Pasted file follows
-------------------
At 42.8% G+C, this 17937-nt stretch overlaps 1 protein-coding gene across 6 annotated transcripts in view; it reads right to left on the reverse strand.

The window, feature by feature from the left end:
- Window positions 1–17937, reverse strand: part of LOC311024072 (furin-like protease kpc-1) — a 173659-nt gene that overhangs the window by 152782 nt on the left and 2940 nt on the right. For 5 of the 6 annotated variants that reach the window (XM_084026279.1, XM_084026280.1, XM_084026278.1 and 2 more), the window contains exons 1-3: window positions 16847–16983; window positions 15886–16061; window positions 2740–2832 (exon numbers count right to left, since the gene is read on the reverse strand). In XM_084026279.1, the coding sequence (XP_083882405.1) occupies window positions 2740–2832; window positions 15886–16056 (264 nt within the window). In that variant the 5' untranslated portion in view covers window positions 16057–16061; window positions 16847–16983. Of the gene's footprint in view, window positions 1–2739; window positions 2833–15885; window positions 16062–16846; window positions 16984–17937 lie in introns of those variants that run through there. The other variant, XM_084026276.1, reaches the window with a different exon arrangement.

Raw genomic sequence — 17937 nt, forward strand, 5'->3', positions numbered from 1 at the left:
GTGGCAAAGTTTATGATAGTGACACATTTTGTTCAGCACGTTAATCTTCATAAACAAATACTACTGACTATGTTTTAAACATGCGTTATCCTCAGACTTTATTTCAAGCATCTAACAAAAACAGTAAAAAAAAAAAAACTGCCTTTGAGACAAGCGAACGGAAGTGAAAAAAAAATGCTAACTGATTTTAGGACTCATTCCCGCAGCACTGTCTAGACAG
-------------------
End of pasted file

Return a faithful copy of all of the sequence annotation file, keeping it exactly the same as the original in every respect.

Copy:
At 42.8% G+C, this 17937-nt stretch overlaps 1 protein-coding gene across 6 annotated transcripts in view; it reads right to left on the reverse strand.

The window, feature by feature from the left end:
- Window positions 1–17937, reverse strand: part of LOC311024072 (furin-like protease kpc-1) — a 173659-nt gene that overhangs the window by 152782 nt on the left and 2940 nt on the right. For 5 of the 6 annotated variants that reach the window (XM_084026279.1, XM_084026280.1, XM_084026278.1 and 2 more), the window contains exons 1-3: window positions 16847–16983; window positions 15886–16061; window positions 2740–2832 (exon numbers count right to left, since the gene is read on the reverse strand). In XM_084026279.1, the coding sequence (XP_083882405.1) occupies window positions 2740–2832; window positions 15886–16056 (264 nt within the window). In that variant the 5' untranslated portion in view covers window positions 16057–16061; window positions 16847–16983. Of the gene's footprint in view, window positions 1–2739; window positions 2833–15885; window positions 16062–16846; window positions 16984–17937 lie in introns of those variants that run through there. The other variant, XM_084026276.1, reaches the window with a different exon arrangement.

Raw genomic sequence — 17937 nt, forward strand, 5'->3', positions numbered from 1 at the left:
GTGGCAAAGTTTATGATAGTGACACATTTTGTTCAGCACGTTAATCTTCATAAACAAATACTACTGACTATGTTTTAAACATGCGTTATCCTCAGACTTTATTTCAAGCATCTAACAAAAACAGTAAAAAAAAAAAAACTGCCTTTGAGACAAGCGAACGGAAGTGAAAAAAAAATGCTAACTGATTTTAGGACTCATTCCCGCAGCACTGTCTAGACAG